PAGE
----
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Colposcopy for abnormal pap smear

You have a had an abnormal pap smear. It is important to determine what has caused it to be abnormal. Many abnormal pap smears that are not treated may eventually turn into cancer. To determine why your pap smear is abnormal, your doctor has recommended that you have a special examination called a colposcopy.

What is a Colposcopy?

A colposcopy is a way the doctor has of looking at your cervix (the mouth of the womb) to where the abnormal cells are. The examination is done with a machine called a colposcope that magnifies the cervix, like a microscope. After inserting a speculum into your vagina (like for a pap smear), the doctor looks into the colposcope. This allows the doctor to examine your cervix very carefully to see exactly where the abnormal cells are. If the doctor sees abnormal cells through the colposcope, a small sample of those cells are taken (called a biopsy). The sample is sent to the laboratory for examination and diagnosis.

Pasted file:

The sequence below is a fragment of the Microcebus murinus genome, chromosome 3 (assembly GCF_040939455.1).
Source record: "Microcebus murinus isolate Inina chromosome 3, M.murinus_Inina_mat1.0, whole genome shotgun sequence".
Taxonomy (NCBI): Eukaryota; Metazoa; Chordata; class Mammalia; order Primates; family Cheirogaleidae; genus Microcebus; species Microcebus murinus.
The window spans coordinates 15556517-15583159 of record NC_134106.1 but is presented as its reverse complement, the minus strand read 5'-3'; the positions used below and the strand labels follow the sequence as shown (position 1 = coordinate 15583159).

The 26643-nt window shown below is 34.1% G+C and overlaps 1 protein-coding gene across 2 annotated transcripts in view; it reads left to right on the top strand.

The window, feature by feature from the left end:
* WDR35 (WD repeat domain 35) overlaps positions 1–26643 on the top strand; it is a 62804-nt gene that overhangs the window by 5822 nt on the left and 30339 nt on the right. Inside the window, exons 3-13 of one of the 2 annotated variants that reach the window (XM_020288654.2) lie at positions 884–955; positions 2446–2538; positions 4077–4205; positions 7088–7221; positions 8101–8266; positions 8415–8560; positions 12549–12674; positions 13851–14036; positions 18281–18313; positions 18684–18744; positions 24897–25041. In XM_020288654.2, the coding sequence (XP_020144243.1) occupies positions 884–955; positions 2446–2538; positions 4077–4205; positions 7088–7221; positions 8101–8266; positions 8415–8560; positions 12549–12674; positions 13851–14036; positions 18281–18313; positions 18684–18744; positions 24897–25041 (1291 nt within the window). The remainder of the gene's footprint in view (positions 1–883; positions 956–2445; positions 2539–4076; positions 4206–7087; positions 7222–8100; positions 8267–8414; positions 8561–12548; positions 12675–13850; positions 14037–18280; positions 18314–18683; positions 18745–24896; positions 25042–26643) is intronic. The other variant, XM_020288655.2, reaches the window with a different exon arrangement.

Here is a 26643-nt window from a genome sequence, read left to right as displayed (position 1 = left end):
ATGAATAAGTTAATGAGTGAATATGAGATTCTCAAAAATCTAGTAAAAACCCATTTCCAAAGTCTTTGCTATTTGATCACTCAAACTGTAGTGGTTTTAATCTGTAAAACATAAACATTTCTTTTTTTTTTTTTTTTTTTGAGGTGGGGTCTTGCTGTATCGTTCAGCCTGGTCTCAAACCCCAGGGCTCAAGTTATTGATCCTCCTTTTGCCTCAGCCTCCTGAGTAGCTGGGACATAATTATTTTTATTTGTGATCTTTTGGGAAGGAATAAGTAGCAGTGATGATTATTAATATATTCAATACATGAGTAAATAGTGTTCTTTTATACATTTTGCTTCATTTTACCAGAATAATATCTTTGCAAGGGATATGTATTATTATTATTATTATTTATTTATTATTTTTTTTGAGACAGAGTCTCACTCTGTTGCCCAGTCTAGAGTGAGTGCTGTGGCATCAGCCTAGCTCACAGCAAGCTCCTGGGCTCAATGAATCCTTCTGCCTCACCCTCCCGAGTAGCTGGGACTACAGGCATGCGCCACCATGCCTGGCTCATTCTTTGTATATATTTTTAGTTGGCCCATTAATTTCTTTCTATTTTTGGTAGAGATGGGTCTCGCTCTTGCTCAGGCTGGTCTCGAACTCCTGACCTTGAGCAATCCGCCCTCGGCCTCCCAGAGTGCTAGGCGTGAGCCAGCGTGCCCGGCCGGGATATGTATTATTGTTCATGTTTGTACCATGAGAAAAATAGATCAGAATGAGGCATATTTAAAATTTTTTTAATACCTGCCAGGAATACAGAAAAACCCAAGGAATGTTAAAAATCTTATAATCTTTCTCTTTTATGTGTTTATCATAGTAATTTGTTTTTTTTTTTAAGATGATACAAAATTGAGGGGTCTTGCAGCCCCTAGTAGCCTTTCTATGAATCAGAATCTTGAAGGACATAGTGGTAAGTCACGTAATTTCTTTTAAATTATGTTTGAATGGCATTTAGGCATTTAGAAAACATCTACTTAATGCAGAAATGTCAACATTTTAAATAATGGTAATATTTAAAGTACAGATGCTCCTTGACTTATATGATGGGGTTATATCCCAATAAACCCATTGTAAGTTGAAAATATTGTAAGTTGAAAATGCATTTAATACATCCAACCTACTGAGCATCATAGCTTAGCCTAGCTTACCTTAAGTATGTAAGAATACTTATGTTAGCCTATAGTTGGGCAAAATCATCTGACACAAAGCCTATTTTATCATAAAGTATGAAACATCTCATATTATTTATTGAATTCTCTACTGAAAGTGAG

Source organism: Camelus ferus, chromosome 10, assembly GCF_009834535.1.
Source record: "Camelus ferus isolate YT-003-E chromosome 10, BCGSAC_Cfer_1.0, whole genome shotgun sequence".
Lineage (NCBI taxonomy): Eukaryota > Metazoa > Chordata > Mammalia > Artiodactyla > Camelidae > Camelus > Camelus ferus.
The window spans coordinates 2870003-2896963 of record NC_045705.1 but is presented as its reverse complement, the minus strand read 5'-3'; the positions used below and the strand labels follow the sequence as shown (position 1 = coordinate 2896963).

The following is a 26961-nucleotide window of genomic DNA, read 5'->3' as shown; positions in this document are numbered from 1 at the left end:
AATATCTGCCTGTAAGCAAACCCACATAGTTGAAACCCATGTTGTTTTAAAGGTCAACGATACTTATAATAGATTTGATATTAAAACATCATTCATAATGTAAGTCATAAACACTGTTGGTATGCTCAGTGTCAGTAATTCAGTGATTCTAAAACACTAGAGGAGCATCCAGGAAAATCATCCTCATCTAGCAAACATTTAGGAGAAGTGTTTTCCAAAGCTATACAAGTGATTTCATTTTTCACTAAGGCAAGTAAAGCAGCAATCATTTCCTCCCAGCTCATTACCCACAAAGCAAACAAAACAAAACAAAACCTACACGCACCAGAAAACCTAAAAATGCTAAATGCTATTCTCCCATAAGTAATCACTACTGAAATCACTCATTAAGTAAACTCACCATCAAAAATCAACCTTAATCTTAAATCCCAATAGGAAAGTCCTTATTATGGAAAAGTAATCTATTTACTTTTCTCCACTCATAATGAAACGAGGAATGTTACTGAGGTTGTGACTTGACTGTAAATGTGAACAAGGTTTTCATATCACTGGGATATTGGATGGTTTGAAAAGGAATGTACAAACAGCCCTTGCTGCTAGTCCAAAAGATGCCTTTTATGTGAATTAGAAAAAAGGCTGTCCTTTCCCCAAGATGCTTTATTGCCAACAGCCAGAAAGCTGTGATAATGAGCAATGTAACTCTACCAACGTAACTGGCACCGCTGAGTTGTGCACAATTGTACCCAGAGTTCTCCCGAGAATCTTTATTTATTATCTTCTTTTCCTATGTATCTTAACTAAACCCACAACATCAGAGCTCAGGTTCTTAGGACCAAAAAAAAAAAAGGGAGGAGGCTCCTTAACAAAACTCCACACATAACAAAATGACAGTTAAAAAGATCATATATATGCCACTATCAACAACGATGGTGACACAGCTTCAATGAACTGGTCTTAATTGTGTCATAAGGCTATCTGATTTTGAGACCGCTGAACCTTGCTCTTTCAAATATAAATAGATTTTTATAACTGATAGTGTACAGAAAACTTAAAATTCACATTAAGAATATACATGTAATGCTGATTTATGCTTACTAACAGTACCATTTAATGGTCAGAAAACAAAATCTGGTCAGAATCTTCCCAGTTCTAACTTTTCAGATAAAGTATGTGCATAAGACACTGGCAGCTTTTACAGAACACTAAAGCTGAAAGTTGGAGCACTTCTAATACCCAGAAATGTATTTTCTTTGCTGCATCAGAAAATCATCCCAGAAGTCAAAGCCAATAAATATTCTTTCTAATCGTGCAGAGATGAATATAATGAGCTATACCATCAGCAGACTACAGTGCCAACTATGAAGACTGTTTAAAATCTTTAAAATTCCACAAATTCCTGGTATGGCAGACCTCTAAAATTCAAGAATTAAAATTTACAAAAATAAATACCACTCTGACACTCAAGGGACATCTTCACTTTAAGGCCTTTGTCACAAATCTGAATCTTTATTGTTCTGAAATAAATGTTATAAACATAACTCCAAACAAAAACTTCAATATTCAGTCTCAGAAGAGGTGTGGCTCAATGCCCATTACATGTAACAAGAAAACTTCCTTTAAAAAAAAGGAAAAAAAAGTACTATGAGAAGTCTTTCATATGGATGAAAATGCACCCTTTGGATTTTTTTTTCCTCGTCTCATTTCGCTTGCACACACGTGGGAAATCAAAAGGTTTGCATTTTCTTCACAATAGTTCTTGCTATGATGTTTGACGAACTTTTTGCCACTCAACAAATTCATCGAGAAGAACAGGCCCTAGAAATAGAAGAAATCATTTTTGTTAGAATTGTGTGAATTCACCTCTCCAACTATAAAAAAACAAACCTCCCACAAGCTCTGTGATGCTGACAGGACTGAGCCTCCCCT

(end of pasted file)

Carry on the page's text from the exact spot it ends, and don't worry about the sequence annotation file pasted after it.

The colposcopy take about 15-20 minutes. You may feel a pinch or some mild cramping when the biopsy is taken.

Instructions following a colposcopy

  • Do not put anything in your vagina for one week. This means no sex, no douching, and no tampons. Putting anything in your vagina may cause bleeding or an infection.
  • You may have a gritty discharge caused by the medicine used to control bleeding from the biopsy site. This is normal and you do not need to do anything for it.
  • Your results should be available in about one week. The nurse will contact you by phone after the doctor has reviewed the report.

Notify the clinic if any of the following occur within two weeks after the biopsy.

  • You have any bleeding and you are not on your period.
  • You have severe abdominal pain.
  • You have a fever greater than 101 degrees.